Unlike the re-erected moai on our tour of those much-photographed village altars, which you could only approach to within about 10 feet, at the quarry we could walk right up to the ancestral spirits of the Rapa Nui. We could stare past their pursed lips, mossy long ears, and broad ski slope noses to the thick shelf of a brow. In the shadows below the brows, their empty eye sockets stared implacably toward the Pacific Ocean sparkling in the near distance.

When You Go...

Learn from my mistakes and plan a solo trip. The most isolated island on Earth is, as you'd expect, not that easy to get to. The only way to get to Easter Island is on a daily, five-hour LAN Chile flight from Santiago, Chile (from about $510, taxes included;—though a few of these flights each week continue to Papaeete, Tahiti, so you could island hop that way. Flights from Chicago to Santiago start at $680 ( 

Since most lodgings, from the local hostel to my $110 hotel, are nearly identical (down to the same bed frames and prints on the walls), aim for something nice but cheap: Hotel Orongo, in the heart of the main town with a great restaurant  (011-56-32-100-572,, $70), or friendly Cabañas Vaianny, with private cottages and home-cooking  (011-56-32-100-650,, $30).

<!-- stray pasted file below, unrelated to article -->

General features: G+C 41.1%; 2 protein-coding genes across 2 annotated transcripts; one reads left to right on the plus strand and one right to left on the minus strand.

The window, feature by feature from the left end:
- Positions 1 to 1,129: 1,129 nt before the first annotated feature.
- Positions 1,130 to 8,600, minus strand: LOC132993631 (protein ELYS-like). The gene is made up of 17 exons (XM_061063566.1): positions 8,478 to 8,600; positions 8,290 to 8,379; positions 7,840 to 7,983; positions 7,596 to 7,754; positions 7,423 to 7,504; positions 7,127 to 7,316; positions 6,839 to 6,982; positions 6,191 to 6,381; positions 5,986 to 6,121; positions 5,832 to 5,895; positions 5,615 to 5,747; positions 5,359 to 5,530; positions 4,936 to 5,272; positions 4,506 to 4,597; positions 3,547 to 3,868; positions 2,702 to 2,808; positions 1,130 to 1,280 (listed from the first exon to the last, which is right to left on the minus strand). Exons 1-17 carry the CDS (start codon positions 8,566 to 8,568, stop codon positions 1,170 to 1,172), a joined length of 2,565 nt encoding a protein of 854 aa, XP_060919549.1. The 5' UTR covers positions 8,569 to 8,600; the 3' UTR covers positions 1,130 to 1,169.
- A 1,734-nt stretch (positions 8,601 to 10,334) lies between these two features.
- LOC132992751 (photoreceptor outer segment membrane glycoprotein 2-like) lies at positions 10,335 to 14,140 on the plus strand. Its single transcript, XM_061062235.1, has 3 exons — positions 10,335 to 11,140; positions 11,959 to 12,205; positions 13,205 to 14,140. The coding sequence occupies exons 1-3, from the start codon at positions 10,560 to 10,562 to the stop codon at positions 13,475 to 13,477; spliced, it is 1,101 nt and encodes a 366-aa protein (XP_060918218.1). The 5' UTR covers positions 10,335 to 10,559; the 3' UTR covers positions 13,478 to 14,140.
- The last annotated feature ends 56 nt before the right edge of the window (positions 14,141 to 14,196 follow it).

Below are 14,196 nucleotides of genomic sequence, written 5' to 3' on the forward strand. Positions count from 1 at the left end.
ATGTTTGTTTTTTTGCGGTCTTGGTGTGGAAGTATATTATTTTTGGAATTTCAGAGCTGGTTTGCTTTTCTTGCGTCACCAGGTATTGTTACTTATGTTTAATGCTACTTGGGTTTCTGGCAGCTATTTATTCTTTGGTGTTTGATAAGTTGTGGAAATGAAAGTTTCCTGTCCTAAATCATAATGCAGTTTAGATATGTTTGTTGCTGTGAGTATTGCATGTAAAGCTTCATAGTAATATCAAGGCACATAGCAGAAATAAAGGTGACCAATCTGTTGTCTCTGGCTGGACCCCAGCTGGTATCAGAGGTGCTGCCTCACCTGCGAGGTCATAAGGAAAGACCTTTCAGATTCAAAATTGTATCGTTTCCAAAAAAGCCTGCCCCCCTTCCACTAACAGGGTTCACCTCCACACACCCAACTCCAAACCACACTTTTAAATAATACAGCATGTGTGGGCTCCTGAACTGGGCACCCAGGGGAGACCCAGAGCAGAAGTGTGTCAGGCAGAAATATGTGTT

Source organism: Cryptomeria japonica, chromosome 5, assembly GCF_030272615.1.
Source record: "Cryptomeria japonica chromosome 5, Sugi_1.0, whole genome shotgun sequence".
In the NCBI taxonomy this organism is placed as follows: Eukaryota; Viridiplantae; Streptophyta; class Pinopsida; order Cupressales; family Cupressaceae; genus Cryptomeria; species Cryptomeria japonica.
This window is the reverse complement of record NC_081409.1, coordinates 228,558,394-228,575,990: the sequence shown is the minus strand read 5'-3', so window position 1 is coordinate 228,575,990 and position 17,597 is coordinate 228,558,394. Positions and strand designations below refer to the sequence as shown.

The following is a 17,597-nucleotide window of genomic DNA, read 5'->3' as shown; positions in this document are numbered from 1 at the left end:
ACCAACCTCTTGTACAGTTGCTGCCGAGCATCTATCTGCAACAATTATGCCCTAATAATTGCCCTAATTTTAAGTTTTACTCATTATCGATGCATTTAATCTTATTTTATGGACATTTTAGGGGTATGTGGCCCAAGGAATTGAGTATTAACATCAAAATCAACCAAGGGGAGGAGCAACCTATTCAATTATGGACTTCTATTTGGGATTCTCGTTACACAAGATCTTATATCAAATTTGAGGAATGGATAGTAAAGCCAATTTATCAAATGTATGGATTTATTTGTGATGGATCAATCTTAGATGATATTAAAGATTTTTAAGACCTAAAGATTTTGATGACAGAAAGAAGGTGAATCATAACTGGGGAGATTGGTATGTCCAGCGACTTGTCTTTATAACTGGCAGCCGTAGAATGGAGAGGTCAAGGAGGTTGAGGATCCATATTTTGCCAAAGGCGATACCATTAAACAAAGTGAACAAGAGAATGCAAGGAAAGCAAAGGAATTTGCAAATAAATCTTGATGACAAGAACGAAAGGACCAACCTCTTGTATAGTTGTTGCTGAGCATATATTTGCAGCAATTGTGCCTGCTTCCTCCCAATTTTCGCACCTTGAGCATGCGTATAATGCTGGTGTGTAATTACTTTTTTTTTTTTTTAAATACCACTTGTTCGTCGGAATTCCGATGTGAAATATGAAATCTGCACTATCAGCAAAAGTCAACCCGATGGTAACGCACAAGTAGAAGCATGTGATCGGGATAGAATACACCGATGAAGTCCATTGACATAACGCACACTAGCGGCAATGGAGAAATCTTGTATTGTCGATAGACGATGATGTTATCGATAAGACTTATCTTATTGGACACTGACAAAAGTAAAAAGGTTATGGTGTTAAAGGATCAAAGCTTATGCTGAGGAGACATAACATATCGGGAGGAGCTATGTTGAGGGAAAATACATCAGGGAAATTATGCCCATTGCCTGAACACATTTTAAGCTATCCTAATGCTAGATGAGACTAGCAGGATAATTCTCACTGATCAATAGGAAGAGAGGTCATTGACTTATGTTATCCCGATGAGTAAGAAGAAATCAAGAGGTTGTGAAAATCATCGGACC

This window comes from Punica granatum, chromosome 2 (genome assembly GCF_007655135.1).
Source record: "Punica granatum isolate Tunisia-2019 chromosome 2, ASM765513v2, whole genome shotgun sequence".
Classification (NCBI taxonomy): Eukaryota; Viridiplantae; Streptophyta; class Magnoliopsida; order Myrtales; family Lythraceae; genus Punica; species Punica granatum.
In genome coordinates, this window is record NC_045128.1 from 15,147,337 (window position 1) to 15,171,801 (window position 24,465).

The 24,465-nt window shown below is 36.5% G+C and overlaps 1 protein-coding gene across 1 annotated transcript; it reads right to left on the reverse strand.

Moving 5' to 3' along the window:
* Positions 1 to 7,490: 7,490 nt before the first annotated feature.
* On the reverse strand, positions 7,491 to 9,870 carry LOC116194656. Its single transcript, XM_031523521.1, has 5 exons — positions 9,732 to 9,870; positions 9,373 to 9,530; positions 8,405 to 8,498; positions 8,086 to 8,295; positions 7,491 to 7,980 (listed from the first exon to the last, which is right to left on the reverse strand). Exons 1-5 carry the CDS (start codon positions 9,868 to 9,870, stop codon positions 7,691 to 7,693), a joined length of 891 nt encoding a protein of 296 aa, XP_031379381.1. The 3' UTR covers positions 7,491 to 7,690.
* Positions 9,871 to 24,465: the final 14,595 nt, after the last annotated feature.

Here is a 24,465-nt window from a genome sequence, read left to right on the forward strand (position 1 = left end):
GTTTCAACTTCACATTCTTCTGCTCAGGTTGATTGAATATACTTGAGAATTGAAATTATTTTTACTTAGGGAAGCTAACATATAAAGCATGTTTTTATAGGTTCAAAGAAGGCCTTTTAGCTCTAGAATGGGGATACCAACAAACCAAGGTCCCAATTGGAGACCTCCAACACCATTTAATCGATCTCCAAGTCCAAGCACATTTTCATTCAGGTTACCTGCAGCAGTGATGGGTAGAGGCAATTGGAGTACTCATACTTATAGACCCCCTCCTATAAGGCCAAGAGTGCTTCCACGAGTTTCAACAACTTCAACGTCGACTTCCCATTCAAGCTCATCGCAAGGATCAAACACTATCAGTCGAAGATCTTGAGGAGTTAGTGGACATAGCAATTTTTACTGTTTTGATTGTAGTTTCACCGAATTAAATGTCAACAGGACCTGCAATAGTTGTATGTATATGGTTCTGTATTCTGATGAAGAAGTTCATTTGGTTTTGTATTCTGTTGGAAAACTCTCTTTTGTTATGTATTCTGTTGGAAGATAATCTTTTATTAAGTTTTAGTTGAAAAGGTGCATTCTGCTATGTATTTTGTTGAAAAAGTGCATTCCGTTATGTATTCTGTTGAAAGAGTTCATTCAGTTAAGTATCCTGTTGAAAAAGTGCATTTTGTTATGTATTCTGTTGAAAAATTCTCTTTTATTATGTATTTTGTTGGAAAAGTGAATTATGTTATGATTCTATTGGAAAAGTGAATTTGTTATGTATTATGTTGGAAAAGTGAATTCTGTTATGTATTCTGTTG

Get a good guidebook to Chile (Bradt, Footprint, and Let's Go were all excellent) and rent a jeep from your hotel ($60 a day, or $90 for A/C and much better handling)—or you can always go the guided tour route.

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This article was by Reid Bramblett and last updated in December 2011.
All information was accurate at the time.

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Copyright © 1998–2013 by Reid Bramblett. Author: Reid Bramblett.